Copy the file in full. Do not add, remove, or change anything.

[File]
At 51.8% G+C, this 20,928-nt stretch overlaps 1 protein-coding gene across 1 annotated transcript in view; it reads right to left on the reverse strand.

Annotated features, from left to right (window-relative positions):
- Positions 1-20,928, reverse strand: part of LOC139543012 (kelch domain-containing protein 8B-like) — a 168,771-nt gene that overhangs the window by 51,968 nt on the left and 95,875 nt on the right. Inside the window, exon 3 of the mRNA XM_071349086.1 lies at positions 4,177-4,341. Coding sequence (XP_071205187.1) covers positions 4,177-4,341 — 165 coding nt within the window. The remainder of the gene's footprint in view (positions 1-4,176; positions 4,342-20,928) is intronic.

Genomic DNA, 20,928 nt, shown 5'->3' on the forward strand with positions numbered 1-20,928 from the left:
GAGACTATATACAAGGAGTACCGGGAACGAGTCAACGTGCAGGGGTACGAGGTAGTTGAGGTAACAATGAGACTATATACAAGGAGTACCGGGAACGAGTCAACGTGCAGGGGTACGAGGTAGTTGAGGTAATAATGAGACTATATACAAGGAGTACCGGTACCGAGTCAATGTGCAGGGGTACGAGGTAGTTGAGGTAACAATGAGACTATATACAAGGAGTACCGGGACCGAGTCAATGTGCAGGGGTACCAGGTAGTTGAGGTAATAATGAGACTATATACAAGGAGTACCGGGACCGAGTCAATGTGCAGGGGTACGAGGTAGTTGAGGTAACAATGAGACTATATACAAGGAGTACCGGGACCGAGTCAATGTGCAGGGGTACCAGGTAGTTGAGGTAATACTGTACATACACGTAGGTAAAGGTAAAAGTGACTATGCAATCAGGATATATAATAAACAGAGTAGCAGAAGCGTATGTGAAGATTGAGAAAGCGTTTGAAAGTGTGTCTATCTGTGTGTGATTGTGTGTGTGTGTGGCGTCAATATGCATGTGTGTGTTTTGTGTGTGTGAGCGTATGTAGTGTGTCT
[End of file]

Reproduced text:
At 51.8% G+C, this 20,928-nt stretch overlaps 1 protein-coding gene across 1 annotated transcript in view; it reads right to left on the reverse strand.

Annotated features, from left to right (window-relative positions):
- Positions 1-20,928, reverse strand: part of LOC139543012 (kelch domain-containing protein 8B-like) — a 168,771-nt gene that overhangs the window by 51,968 nt on the left and 95,875 nt on the right. Inside the window, exon 3 of the mRNA XM_071349086.1 lies at positions 4,177-4,341. Coding sequence (XP_071205187.1) covers positions 4,177-4,341 — 165 coding nt within the window. The remainder of the gene's footprint in view (positions 1-4,176; positions 4,342-20,928) is intronic.

Genomic DNA, 20,928 nt, shown 5'->3' on the forward strand with positions numbered 1-20,928 from the left:
GAGACTATATACAAGGAGTACCGGGAACGAGTCAACGTGCAGGGGTACGAGGTAGTTGAGGTAACAATGAGACTATATACAAGGAGTACCGGGAACGAGTCAACGTGCAGGGGTACGAGGTAGTTGAGGTAATAATGAGACTATATACAAGGAGTACCGGTACCGAGTCAATGTGCAGGGGTACGAGGTAGTTGAGGTAACAATGAGACTATATACAAGGAGTACCGGGACCGAGTCAATGTGCAGGGGTACCAGGTAGTTGAGGTAATAATGAGACTATATACAAGGAGTACCGGGACCGAGTCAATGTGCAGGGGTACGAGGTAGTTGAGGTAACAATGAGACTATATACAAGGAGTACCGGGACCGAGTCAATGTGCAGGGGTACCAGGTAGTTGAGGTAATACTGTACATACACGTAGGTAAAGGTAAAAGTGACTATGCAATCAGGATATATAATAAACAGAGTAGCAGAAGCGTATGTGAAGATTGAGAAAGCGTTTGAAAGTGTGTCTATCTGTGTGTGATTGTGTGTGTGTGTGGCGTCAATATGCATGTGTGTGTTTTGTGTGTGTGAGCGTATGTAGTGTGTCT